Skip to main content

Calexit: California, here I come, right back where I started from

Written By | Nov 12, 2018
calexit, california, secession, paul h. yarborough

WASHINGTON: The mission of the Abbeville Institute of Abbeville, South Carolina,is to preserve and present what is true and valuable in the Southern Tradition. The group had a weekend conference in Dallas, Texas November 9th and 10th. The topic, Secession. Since the un-Jeffersonian monstrous U.S.A., is floundering on its electoral process and bureaucratic quagmire, it is ironic that a leading proponent of the Jeffersonian model is a large body from California. The Institute supports the exit of California from the Union, aka the “Calexit.”

The real Jeffersonian dream of a republic is now a nightmare.

Marcus Ruiz Evans, who heads up the organized effort, Calexit, is a determined advocate for California secession. Evans recognizes that the Southern secession of 1860 is thrown into the tar pit of racism. That the reminder that the 13 colonies did the same thing the Confederate States did is one of those historical facts that so-called historians like Victor Davis Hanson and Douglas Brinkley can’t come to grips with.

Their primary historical sources get paraphrased in dramatic storybook fashion. They end up like little boys playing Cowboys and Indians based on what sounds good.

Jefferson was more than agreeable to the New England states seceding when they made the same overtures of secession during his presidency. Thus, Evans presented himself among Southerners who hold to the pure faith of secession as a legitimate means of dissolving the bands holding different political groups together under a single state.




Calexit’s mission is precisely the same.

Evans was a prominent speaker at the conference and readily admitted his, and most Californians’ difference of opinion with the South, as well as other sections of the country, on a host of beliefs.  These differences are so significant that the only reasonable solution is to separate from the rest of the country and continue to respect the other’s right to govern themselves in their way. However, they could continue to trade and even treaty with them.

This was the opinion held by the South of 1860 and indeed not a question of racism or slavery. The South never seceded so that it could keep its slaves. Insofar as The Abbeville Institute’s conference was concerned, Evans was welcomed like a brother as far as I could tell. As an attendee and a member of the Sons of Confederate Veterans, I spoke with him like I had known him my whole life. Just two agreeable guys: Texan and Californian.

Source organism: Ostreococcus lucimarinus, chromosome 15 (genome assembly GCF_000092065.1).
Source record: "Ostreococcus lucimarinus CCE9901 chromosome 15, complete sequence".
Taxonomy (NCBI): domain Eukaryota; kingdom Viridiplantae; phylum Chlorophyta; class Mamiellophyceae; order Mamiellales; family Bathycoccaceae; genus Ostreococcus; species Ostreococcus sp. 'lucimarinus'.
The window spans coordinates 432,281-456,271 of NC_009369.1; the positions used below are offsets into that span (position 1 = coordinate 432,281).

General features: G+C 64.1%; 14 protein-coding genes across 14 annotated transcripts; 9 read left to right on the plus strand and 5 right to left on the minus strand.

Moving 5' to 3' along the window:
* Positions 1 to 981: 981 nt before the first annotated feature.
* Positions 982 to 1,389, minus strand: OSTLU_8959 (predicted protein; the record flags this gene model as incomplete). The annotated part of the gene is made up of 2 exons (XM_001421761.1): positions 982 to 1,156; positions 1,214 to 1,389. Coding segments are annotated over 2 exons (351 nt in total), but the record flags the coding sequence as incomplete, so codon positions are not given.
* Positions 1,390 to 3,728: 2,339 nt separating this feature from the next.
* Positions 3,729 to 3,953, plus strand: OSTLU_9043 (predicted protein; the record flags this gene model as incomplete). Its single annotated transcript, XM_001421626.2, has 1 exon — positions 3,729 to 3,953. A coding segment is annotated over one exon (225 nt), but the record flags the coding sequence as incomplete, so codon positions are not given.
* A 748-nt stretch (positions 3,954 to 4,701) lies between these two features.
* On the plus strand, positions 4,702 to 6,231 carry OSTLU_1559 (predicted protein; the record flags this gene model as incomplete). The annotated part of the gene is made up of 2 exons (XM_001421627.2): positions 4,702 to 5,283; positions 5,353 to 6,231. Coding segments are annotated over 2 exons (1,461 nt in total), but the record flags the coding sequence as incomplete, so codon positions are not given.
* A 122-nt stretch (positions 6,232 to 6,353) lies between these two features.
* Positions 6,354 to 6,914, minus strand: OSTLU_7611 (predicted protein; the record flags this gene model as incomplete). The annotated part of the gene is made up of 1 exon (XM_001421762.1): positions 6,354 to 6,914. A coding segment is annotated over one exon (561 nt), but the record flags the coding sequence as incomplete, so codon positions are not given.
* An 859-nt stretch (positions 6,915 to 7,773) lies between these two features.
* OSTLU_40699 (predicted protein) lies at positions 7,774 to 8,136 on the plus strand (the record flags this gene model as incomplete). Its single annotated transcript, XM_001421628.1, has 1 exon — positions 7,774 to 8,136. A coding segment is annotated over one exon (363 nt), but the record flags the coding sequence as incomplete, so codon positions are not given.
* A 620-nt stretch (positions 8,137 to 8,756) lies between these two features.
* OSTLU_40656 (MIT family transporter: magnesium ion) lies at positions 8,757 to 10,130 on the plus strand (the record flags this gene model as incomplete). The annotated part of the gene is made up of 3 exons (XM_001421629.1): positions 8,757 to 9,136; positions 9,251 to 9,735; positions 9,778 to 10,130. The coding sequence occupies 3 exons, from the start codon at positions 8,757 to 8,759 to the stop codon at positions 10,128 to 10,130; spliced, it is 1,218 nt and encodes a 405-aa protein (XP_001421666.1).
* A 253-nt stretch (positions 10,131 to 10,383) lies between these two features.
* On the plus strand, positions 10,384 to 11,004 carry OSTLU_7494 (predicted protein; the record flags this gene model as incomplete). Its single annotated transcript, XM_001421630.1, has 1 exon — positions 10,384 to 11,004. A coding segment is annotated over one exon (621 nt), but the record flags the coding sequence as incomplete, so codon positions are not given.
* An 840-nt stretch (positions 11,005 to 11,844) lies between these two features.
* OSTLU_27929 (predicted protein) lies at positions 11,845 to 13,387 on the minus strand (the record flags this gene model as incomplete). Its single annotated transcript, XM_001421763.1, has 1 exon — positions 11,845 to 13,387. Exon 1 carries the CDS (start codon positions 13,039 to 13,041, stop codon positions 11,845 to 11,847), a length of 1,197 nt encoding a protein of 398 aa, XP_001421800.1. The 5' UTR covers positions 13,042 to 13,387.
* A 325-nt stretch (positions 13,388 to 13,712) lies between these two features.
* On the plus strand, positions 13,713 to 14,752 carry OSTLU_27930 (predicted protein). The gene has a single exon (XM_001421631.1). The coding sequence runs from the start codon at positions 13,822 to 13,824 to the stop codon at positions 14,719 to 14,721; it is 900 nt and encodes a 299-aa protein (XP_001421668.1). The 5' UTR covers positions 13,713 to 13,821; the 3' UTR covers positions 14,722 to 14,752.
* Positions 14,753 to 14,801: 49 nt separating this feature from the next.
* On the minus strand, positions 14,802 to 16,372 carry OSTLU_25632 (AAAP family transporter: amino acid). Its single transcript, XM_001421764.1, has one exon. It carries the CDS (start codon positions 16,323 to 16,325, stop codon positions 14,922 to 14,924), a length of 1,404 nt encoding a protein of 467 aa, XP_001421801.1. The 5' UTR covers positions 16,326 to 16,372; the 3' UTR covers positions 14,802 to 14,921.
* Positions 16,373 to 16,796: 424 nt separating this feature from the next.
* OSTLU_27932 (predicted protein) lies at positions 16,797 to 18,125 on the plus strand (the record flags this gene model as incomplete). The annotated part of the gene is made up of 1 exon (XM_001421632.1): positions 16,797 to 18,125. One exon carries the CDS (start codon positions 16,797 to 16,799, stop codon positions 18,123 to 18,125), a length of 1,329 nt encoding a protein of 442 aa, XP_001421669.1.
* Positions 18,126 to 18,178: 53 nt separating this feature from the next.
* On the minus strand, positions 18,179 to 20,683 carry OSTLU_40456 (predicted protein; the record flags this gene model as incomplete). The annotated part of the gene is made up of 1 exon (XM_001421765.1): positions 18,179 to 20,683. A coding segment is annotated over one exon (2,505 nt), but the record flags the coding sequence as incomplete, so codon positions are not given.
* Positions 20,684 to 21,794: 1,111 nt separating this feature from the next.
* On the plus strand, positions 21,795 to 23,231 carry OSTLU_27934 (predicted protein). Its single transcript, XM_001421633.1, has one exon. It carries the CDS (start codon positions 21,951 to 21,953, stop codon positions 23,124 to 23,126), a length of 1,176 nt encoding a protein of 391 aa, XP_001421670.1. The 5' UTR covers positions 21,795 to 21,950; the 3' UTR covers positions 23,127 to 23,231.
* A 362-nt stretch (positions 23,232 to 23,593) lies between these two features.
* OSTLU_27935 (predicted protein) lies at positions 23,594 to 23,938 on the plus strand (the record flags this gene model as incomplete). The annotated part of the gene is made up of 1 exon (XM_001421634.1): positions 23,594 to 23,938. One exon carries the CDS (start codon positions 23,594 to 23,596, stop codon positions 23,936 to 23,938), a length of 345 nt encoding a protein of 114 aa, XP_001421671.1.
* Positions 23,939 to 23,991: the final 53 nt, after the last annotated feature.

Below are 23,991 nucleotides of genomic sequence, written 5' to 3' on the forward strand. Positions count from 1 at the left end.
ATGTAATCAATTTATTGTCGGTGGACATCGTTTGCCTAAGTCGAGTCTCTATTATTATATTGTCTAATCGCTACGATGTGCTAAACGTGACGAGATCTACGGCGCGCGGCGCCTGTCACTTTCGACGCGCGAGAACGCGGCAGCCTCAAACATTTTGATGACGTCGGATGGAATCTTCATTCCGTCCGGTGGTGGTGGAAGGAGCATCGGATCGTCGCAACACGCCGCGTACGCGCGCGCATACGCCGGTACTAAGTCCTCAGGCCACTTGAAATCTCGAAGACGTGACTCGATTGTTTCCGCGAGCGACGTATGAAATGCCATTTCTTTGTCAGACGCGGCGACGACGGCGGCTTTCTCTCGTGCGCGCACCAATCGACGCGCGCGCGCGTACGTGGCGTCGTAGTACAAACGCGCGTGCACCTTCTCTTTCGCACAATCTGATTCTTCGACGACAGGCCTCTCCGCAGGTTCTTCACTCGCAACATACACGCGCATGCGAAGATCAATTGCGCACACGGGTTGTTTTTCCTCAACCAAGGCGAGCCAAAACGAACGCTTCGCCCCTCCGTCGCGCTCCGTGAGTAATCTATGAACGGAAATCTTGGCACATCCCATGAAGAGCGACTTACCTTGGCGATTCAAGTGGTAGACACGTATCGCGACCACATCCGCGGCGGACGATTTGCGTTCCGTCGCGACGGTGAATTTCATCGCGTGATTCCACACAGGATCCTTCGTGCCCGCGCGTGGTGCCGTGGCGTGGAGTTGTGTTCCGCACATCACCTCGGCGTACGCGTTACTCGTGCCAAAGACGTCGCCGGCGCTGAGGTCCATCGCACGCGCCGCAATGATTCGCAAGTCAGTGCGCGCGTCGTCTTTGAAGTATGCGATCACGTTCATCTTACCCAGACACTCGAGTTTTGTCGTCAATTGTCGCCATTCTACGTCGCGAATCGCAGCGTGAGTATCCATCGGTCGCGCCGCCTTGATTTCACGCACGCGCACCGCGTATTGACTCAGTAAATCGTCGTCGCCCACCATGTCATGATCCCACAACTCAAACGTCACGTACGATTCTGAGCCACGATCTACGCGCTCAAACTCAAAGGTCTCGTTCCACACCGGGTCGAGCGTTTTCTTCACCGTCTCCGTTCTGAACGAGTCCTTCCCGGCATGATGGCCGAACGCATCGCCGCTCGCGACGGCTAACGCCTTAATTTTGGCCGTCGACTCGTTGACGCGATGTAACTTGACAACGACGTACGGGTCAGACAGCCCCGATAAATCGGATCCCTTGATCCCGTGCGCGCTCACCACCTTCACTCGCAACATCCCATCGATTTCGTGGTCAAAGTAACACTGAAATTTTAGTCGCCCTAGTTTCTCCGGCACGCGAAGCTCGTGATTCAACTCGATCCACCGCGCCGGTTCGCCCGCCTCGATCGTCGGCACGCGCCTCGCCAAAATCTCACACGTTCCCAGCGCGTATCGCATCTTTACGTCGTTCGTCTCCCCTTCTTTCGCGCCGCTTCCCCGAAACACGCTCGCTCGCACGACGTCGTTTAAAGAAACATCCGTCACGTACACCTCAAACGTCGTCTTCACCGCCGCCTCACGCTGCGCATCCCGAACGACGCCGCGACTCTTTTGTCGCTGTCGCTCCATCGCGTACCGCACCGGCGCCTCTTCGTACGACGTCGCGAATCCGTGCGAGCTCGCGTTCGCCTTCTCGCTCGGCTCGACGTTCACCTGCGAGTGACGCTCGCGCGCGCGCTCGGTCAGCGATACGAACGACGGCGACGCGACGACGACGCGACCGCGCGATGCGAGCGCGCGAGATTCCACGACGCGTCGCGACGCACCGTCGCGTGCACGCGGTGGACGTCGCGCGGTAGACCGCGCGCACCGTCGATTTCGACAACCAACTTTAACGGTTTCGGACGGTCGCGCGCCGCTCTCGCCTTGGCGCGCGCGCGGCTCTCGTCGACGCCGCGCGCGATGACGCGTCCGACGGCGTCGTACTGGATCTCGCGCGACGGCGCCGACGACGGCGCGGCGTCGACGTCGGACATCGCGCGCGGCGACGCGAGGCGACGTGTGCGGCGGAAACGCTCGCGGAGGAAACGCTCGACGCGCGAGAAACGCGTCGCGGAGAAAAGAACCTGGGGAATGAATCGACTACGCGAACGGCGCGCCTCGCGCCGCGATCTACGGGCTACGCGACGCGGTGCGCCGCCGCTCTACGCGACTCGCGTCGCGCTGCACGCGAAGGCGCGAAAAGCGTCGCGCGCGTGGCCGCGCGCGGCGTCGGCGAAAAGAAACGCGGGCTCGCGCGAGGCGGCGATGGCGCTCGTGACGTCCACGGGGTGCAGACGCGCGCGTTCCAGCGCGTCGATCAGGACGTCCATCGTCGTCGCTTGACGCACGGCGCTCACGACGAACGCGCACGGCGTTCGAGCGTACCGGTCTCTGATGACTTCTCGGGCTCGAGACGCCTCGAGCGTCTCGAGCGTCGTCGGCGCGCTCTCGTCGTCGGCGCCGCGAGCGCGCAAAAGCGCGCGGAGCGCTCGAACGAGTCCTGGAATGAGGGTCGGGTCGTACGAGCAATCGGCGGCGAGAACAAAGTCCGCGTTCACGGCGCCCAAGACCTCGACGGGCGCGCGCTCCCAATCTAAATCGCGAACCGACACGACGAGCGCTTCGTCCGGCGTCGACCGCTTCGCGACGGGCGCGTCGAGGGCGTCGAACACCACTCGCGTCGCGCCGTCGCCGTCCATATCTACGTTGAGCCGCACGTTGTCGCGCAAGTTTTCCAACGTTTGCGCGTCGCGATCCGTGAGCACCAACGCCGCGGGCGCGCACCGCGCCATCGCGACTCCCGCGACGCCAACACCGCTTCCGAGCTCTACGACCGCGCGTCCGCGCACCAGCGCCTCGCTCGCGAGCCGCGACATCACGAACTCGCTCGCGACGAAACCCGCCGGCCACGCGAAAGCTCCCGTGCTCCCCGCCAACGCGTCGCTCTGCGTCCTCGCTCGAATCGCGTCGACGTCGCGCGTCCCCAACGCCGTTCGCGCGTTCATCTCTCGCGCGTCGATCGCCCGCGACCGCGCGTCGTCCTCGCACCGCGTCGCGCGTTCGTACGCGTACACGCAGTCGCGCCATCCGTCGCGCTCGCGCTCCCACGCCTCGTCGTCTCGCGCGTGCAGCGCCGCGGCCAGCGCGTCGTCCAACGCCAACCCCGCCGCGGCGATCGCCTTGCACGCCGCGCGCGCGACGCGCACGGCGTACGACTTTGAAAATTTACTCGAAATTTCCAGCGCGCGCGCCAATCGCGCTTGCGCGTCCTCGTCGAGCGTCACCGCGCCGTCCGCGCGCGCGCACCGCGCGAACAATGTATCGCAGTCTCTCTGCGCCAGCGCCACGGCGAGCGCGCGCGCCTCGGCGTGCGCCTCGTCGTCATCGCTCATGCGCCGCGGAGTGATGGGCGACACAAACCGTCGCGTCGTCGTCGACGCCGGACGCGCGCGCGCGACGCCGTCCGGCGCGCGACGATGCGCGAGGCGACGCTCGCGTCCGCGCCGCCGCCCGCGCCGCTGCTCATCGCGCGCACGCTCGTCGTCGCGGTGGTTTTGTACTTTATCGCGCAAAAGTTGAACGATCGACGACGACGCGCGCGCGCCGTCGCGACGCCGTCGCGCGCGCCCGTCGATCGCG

Oh Kum Ba Ya, hallelujah!;

One Nation Undivided?

We both understand the horrible Grendel-like monster called Washington and its craving for the socialist Francis Bellamy’s “One Nation Undivided” blather opposing secession.

The usual defense by the present establishment and/or political parties and bureaucrats is that talk of secession is bandied about by a few radical types who don’t understand our great democratic-republic or any such phrase they pull up on any given day.

The greatest government by the greatest minds, etc., or whatever.

One-Third of California supports Calexit

According to Evans, a third of Californians are on board for the exit train, and another fifteen percent are willing to discuss secession. So, the “few radical types” are pretty close to half the population. Moreover, I can tell the establishment from my viewpoint in Houston for 45 years, that we secessionists are not “a few.”

An additional point which Evans carefully and convincingly makes is concerning the Texas vs. White SCOTUS decision in 1869. Whether or not it stands properly against the constitution or if some SCOTUS in the future overturns it, it matters little in any event. The White decision did not say a state could not secede. It said it could not unilaterally do so. That is, as long as the other states agreed, then any state or states could exit.

Jefferson’s model for a republic, any republic, is that it necessarily be small, as Plato envisioned.

Jefferson would cringe at the thought that a land mass of some 6 million square miles populated by over 300 million people would be anything but a fool’s errand for a republican form of government. Something of this magnitude, he believed, would be a bureaucratic hellhole.

His consideration for the Louisiana Purchase was not a dream for a much larger singularly governed republic, but for potentially many more republics, and a treaty necessity. He envisioned, at one point, three republics with small populations: an east coast republic, a republic along the Mississippi River, and a west coast Pacific republic.




Each of these would have a mutually exclusive governor and body politic. Moreover, no one republic will have any rules upon the other with the exceptions of defense and free trade by agreement.

Secession an old-time idea finding new life

Even the present U.S. constitution which is presented as the most sacred text handed down since Deuteronomy, though mostly ineffective today, commands it supports a republic of republics.

However, the idea that secession is a little bitty silly idea fostered by unread, unthinking people living in the past with pipe dreams, is itself a dream. Texas has had two secession movements in its history. I for one, hope California has one in its future.

Paul H. Yarbrough

Paul H. Yarbrough

Born in Mississippi, now calling Texas home, Paul H. Yarbrough is bringing his writing talents to the political arena. Yarbrough has completed three novels. He is also the humorist behind the weekly column, Redneck Diary.